Today's horror films seem to exist on the extreme ends of the spectrum. There are those like HOSTEL that leave nothing to the imagination in graphically depicting bodies being shredded and splattered. At the other pole are the minimalist films, like THE GRUDGE 2 and THE RETURN. They try to create scares through silence and patience in revealing the secrets of the mysteries. The problem with many of these minimalist horror movies is that they strip away plot and character development too. While tone is important, a gripping story and interesting characters are necessary as well. Sometimes watching nothing happen builds tension, and sometimes it's like watching nothing happen. If I wanted to look down a hallway for a long time, I could stay at home and save the cost of a ticket.

THE MESSENGERS comes from the Pang brothers, who made the eerily effective THE EYE, but any hope that their background in Asian horror might improve this weak Hollywood knockoff is quickly squashed. The film's problems boil down to story. THE MESSENGERS has none, or nothing beyond the sketch of an idea: family with troubled past moves into spooky new home.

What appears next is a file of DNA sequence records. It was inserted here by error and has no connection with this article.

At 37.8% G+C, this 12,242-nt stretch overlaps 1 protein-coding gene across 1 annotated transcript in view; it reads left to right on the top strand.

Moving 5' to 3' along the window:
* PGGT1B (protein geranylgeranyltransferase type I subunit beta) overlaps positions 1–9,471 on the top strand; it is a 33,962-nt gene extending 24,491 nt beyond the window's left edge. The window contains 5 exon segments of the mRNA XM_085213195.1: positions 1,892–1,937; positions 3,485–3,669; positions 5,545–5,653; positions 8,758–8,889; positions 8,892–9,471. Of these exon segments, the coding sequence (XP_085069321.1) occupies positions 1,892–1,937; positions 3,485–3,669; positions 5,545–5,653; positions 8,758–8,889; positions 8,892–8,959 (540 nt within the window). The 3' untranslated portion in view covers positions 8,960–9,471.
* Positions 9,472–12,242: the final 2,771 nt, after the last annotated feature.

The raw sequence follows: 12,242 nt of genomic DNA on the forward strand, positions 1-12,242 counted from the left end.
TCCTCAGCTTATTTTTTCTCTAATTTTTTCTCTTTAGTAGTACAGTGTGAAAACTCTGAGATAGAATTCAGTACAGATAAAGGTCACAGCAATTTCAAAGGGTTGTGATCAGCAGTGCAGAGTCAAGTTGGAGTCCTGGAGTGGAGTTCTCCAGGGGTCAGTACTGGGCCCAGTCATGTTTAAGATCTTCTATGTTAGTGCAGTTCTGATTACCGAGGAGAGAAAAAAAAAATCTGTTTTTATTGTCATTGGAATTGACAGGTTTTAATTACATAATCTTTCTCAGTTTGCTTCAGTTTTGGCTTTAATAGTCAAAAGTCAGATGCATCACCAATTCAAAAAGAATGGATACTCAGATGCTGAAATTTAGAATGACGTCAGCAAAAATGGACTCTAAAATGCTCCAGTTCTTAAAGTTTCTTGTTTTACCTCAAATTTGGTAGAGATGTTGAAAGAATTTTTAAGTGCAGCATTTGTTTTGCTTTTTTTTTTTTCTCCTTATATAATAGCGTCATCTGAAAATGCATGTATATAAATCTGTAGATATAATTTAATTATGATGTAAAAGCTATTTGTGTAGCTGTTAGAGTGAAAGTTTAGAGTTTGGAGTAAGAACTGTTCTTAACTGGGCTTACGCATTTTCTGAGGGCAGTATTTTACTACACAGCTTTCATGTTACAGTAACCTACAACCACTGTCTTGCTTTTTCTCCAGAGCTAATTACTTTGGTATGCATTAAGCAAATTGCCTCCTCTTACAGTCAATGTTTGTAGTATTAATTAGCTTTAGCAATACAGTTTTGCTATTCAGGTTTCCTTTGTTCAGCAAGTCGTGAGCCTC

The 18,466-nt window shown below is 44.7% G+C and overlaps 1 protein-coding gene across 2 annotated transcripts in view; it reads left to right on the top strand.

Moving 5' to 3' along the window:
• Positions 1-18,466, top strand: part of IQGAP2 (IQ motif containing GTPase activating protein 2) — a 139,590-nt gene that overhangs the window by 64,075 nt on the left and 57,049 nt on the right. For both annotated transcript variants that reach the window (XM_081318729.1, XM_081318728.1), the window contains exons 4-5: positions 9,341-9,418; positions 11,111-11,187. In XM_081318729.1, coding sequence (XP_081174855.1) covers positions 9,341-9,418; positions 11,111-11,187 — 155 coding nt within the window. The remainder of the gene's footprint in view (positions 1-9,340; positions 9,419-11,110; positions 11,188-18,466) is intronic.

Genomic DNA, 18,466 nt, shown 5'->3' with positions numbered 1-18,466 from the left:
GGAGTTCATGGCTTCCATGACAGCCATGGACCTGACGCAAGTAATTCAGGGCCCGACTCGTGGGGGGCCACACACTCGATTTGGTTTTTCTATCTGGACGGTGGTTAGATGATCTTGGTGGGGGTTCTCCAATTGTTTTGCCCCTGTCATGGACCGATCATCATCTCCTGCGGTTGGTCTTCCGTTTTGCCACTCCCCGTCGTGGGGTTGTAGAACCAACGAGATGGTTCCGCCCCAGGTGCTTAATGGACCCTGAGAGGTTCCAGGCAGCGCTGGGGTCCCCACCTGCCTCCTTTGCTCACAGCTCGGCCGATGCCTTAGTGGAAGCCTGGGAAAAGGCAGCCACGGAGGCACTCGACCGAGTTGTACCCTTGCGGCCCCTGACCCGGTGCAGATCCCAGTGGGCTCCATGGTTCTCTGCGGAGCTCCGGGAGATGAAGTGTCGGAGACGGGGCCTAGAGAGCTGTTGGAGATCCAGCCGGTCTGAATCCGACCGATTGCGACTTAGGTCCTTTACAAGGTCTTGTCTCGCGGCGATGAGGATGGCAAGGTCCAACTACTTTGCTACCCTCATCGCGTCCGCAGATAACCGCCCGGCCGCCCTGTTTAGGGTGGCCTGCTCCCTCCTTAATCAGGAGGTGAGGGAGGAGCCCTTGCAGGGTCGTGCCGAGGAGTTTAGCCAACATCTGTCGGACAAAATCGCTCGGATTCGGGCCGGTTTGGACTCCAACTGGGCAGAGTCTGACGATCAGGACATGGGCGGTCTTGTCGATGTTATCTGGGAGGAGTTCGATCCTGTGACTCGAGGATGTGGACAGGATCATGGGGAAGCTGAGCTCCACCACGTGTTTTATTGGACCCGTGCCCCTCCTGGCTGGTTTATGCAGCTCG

This is boilerplate filmmaking at its lousiest. It assumes the viewers know the rules from similar films, yet anyone who has seen comparable movies will be bored to tears by knowing everything that will come. It's not until three-quarters of the way through that the family's secret comes out. The revelation is hardly worth the wait. It just as well could have been mentioned in the first scene. And why bother casting the Cigarette Smoking Man from THE X-FILES when his role has no relevance?

During the film I saw the glare of cell phone lights from almost every member of the audience. It's indicative of how much moviegoing etiquette has declined, but such behavior is also a signal of how uninterested everyone was. Eighty minutes of a tracking shot through the sunflower fields would have been more dramatic than what THE MESSENGERS delivers. There you go Hollywood, the idea for the next #1 movie in America. It won't call for a cast, and it won't interrupt the viewers' other activities during the film. Just make sure to spell my name right in the credits.

Grade: D